`IF you haven't been in our stores lately, I suggest that you come in and take a look, and I think you'll be pleasantly surprised at what you see,'' says Edward Brennan, chief executive officer of Chicago-based Sears, Roebuck & Company.
After undergoing what has been called the largest repositioning of a company in United States business history, Sears has emerged leaner, stronger, and is ``very well-positioned for the future,'' Mr. Brennan told a group of fellow CEOs at a Northeastern University business school forum in Boston last month.
``Clearly, people are going back to Sears,'' says Joseph Ronning, an analyst at Brown Brothers Harriman & Co., an investment banking firm in New York. ``With the exception of the automotive business, where they still have lingering problems ... the business really has turned [around], which is a remarkable performance for a company that size.''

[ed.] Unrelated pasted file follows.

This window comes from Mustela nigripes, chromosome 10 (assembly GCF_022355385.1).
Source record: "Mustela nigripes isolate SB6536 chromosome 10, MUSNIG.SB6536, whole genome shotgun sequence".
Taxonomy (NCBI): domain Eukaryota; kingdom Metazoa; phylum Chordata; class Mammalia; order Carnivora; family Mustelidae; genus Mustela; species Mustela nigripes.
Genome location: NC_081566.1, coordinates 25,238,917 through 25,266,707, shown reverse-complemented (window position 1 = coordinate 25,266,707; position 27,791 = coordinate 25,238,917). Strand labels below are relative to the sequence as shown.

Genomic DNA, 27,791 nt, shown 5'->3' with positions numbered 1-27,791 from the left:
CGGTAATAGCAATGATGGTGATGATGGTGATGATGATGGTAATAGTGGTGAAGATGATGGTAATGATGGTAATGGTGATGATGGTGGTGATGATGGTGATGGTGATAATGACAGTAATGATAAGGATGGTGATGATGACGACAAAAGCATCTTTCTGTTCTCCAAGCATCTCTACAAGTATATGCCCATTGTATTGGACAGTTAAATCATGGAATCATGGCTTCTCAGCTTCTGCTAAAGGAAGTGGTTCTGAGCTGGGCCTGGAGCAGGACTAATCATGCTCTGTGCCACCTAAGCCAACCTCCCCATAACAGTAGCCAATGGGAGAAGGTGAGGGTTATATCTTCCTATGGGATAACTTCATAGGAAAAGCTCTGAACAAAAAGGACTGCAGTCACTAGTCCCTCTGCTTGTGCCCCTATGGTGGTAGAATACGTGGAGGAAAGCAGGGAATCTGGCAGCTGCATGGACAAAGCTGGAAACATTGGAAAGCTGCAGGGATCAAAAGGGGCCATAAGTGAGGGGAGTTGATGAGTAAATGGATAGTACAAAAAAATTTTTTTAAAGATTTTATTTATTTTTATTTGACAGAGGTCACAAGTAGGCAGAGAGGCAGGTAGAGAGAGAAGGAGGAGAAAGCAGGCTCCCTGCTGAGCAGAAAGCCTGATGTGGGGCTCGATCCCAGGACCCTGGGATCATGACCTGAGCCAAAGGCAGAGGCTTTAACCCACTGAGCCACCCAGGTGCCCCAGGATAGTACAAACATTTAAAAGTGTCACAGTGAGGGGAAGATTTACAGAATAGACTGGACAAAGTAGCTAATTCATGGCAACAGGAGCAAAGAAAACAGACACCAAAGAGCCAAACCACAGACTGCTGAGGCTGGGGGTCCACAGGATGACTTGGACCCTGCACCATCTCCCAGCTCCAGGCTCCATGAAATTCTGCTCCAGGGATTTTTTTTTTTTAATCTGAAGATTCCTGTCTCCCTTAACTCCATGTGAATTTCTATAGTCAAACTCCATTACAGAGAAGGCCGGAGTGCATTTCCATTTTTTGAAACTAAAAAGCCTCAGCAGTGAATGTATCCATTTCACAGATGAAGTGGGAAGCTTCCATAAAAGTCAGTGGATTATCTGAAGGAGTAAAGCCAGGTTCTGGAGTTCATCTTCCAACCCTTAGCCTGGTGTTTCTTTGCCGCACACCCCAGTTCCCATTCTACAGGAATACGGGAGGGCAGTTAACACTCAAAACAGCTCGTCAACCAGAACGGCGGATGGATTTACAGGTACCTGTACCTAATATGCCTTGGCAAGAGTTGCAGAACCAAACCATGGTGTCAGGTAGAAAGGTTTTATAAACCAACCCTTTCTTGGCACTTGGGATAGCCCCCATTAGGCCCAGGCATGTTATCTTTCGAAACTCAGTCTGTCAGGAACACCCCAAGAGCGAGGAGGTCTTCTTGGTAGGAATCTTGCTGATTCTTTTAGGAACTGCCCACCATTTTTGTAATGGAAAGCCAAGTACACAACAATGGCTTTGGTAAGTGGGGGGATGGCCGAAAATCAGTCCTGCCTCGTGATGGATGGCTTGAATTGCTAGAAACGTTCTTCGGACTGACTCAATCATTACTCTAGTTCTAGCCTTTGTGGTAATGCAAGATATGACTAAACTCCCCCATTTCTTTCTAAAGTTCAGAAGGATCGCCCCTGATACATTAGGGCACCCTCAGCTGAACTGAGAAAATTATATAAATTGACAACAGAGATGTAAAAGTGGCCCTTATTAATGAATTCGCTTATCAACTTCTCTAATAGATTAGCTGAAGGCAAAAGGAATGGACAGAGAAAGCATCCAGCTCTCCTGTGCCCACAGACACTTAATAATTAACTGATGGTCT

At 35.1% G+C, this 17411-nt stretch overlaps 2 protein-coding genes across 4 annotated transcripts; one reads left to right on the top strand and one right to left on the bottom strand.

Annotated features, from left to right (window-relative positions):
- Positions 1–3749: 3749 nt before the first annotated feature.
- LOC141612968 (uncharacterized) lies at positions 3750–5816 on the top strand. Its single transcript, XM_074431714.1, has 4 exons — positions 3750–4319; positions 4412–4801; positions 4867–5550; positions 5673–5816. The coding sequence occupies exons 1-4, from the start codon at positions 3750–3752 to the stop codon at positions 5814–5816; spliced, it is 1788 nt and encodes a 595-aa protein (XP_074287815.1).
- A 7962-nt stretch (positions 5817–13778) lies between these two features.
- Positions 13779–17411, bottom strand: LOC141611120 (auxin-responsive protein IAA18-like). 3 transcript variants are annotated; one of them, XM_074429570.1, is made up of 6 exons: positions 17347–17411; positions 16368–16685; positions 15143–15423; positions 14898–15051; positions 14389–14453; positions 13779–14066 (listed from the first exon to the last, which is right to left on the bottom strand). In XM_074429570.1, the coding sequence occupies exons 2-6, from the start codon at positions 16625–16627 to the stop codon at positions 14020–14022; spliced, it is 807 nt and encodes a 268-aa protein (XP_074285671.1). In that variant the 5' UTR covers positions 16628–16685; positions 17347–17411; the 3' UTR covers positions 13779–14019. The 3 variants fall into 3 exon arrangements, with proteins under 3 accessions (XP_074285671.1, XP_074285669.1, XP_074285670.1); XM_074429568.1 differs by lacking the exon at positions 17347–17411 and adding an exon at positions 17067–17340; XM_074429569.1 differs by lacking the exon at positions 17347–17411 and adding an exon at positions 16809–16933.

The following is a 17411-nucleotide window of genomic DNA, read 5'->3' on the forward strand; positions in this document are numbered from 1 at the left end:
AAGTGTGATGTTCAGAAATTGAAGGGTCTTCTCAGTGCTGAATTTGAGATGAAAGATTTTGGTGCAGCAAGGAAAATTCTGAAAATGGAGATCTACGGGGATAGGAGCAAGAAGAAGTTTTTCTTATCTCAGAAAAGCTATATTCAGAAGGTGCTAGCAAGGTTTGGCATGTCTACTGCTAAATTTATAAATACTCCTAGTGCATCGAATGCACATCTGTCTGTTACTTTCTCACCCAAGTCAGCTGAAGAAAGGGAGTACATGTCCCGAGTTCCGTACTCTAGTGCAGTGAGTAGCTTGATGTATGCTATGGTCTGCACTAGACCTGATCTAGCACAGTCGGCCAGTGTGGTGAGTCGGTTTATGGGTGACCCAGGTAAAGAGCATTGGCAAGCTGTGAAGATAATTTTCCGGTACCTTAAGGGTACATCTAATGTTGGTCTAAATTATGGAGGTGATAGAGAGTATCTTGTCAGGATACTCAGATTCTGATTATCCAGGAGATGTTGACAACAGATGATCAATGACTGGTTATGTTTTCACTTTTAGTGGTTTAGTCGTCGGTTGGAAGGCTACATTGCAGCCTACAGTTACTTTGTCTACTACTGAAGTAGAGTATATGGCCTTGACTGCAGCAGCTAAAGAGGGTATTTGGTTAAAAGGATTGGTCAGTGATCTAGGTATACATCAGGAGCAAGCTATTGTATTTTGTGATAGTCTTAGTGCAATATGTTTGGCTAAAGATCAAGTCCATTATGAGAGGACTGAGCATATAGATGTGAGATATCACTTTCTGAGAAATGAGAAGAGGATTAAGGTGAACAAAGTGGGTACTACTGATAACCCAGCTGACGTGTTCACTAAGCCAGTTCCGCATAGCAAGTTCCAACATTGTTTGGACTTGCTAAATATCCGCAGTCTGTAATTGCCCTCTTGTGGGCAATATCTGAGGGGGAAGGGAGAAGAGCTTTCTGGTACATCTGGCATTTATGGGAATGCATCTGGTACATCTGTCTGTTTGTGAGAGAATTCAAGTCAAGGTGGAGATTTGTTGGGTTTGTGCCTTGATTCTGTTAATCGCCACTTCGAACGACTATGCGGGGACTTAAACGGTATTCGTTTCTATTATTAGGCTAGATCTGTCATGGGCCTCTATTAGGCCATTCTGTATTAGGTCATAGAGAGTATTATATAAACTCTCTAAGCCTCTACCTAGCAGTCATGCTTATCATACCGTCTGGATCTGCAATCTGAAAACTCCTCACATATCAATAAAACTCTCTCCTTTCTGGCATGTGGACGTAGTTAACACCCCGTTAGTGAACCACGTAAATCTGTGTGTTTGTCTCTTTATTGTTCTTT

CORPORATE statistics indicate that Sears's efforts to focus on retailing have paid off. After what Brennan called a ``disastrous year'' in 1992, Sears earned a record $2.3 billion in 1993 and has been showing better comparable store sales gains than its competition in 1993 and in 1994 to date.
After spinning off its Dean Witter Financial Services Group, and selling its Coldwell Banker residential real estate business, Sears Mortgage Corporation, and 20 percent of Allstate Insurance Group, the retailer today does $50 billion in annual business. It comprises Sears Merchandising, Homeart Development Company, which develops store sites, and Allstate, which is 80 percent owned by Sears.